Another major barrier to early intervention, aside from the nihilistic perceptions about treatment efficacy discussed above, is stigma.  In fact, research shows that many people feel a sense of shame or embarrassment associated with a diagnosis of AD.  This promotes denial and serves as an obstacle to early diagnosis and treatment.

However, research also shows that most stigmatizing topics can be brought into the open and can shed their embarrassing nature through education and discussion.  Awareness campaigns generate discussion, which breeds familiarity and reduces stigma.  In this regard, awareness is a direct path to openness, dialogue, information exchange, proactive management of symptoms, and professional medical intervention at the earliest possible stages.

Consider these facts and then be sure your mind and your heart are both open to the plight of those facing Alzheimer’s disease.

  • More than 1 out of every 2 Americans now knows someone with Alzheimer’s disease.
  • The risk of getting Alzheimer’s disease is low until about age 65 then doubles every five years.
  • At age 85, the risk of AD is nearly 50%.

4. Awareness and management of risk factors can lower incidence of AD

While it is true that AD remains poorly understood and difficult to treat, an enormous amount of research and new learning has been achieved in the last decade.  We now recognize several risk factors that increase the likelihood of getting the disease and a few others that reduce the risk.  The best news is that many of the risk factors are completely within our control and lend themselves to active management.

Gaining a clear understanding of how to reduce risks for AD can sometimes require careful discernment between sound science and commercial hype.  In this regard, awareness and education are critical components of an effective strategy for maintaining cognitive health through risk factor management.

Here is a brief summary of well-established risk factors that should be discussed with your physician to establish a risk management strategy:

1) Cardiovascular conditions increase the likelihood of Alzheimer’s disease and should be actively managed to mitigate the risk:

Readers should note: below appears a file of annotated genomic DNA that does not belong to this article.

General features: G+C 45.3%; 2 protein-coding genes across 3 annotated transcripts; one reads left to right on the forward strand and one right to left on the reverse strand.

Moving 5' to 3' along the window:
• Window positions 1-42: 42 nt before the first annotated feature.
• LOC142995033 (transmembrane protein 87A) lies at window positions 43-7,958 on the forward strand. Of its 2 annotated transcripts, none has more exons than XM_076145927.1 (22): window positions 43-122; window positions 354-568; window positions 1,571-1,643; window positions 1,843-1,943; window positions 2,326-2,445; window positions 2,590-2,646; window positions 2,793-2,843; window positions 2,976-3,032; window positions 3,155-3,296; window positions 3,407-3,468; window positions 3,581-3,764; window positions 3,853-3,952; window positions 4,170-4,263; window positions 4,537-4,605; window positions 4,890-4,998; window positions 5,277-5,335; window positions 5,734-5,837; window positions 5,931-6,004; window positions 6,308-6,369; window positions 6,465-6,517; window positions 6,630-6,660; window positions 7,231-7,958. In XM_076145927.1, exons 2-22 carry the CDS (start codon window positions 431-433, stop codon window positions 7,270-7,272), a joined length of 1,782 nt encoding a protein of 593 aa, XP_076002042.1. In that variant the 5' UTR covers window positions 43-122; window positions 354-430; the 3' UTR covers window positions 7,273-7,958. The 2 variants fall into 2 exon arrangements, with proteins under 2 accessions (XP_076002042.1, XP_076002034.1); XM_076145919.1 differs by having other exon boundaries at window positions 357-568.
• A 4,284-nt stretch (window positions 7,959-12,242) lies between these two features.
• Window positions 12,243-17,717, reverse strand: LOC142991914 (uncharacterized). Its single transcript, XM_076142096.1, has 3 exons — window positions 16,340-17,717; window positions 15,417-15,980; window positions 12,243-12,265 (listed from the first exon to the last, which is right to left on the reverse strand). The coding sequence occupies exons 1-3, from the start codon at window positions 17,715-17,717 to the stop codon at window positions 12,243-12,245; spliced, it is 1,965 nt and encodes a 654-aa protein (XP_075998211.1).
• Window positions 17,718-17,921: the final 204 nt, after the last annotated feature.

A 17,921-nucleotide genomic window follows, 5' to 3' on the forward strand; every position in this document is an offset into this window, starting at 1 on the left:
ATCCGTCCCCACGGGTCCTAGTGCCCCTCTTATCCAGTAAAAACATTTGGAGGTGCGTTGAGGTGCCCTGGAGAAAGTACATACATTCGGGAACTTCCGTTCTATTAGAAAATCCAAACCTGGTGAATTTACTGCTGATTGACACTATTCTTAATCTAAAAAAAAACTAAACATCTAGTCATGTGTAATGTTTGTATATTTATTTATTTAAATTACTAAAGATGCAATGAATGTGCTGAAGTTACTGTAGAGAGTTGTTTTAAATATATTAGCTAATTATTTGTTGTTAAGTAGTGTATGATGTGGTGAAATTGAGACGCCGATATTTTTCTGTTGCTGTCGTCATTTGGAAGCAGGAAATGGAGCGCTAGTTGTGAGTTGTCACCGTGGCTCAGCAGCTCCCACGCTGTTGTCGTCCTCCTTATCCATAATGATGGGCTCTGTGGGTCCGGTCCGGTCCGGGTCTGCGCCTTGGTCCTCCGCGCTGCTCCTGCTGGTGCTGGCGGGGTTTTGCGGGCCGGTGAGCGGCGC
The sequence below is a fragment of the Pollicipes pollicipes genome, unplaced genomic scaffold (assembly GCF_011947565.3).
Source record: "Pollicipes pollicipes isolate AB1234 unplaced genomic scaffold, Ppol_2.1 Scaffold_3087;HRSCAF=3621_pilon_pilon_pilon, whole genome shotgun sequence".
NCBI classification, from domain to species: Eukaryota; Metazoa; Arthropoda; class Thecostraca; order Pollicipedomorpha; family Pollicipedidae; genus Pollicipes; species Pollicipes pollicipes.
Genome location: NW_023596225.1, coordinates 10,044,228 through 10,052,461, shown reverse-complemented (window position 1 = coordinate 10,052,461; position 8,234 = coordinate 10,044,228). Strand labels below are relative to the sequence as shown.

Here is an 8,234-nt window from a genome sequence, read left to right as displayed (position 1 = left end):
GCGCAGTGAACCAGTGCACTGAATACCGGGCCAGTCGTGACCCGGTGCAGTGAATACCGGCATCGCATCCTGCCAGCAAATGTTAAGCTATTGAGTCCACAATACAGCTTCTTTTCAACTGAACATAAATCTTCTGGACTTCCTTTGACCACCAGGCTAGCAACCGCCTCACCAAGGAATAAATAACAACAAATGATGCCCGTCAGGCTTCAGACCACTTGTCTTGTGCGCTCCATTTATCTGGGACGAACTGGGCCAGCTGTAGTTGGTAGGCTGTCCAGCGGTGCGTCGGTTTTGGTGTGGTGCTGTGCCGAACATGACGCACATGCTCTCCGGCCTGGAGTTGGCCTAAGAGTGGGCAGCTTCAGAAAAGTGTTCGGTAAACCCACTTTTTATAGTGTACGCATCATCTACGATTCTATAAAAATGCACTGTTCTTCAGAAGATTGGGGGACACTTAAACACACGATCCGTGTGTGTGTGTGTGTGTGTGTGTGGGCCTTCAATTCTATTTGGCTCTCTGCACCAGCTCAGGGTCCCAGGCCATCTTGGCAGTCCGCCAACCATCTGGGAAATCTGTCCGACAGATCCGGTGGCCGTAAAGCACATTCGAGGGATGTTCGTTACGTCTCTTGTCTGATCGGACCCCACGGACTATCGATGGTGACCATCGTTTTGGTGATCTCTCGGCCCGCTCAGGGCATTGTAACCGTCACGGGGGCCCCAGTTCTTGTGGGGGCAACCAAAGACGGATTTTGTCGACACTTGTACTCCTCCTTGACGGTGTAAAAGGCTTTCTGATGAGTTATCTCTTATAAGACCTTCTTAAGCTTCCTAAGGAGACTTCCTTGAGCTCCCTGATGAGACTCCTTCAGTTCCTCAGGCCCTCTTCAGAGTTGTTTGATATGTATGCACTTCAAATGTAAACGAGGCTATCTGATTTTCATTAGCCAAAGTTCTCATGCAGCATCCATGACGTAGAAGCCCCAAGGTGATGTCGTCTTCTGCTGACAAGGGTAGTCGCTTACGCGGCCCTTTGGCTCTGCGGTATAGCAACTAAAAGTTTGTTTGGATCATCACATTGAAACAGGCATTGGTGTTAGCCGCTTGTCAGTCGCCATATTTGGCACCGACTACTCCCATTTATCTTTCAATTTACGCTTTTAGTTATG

• Obesity
  • High Cholesterol
  • Hypertension (High-blood pressure)

2) Diabetes, especially when poorly controlled, increases the risk for Alzheimer’s disease.  If you are diabetic, work with your physician to keep it under optimal control.

3) Substance abuse and heavy smoking are correlated with higher risk for Alzheimer’s disease providing one more important reason to seek any help you need in breaking a reliance on tobacco, drugs and alcohol.

4) There are also some manageable factors that reduce your risk for Alzheimer’s disease including proper diet, physical activity, and ongoing social and intellectual engagement. Gaining these benefits is as easy as being aware and making good life style decisions.

5. Awareness accelerates scientific progress

One of the challenges preventing faster progress in understanding Alzheimer’s disease is the availability of subjects who volunteer for research studies.  In this highly active field, there are studies seeking healthy adults who do not have Alzheimer’s, others that seek adults with various levels of memory loss, and still other studies enrolling subjects who have been diagnosed with the disease.

Participating in a study is a commitment to pursue a regular regimen of therapy and a closely monitored protocol of care.  However, it is also a commitment by the investigating physician to provide a defined level of care, which is in many cases, a higher level of care than you might get from your usual physician.

Often times, a study provides an opportunity to be treated with experimental drugs that are otherwise unavailable.  Because drug development is a low-probability endeavor, early stage agents are more likely to be ineffective than they are to have a significant health benefit.  However, depending on a person’s current prognosis, the opportunity to try an experimental treatment might be appealing.

In any event, each study contributes to our overall knowledge and moves us one step closer to the solution we all seek.  Volunteers who participate in these studies keep the wheels of scientific progress moving.

Learn about ongoing trials and stay abreast of new studies as they are launched.  After all, one out of every two of us knows someone who might be interested.

Resources for learning about FDA trials:

It is easy to overlook “awareness” as an important part of the solution to the Alzheimer’s problem. This is especially true given the clear need for better treatment.  However, a little reflection on the benefits of awareness, weighed against the relative ease with which we can spread information today, shows the massive benefits of greater awareness.

Dennis Fortier is President & CEO of Medical Care Corporation and blogs at Brain Today.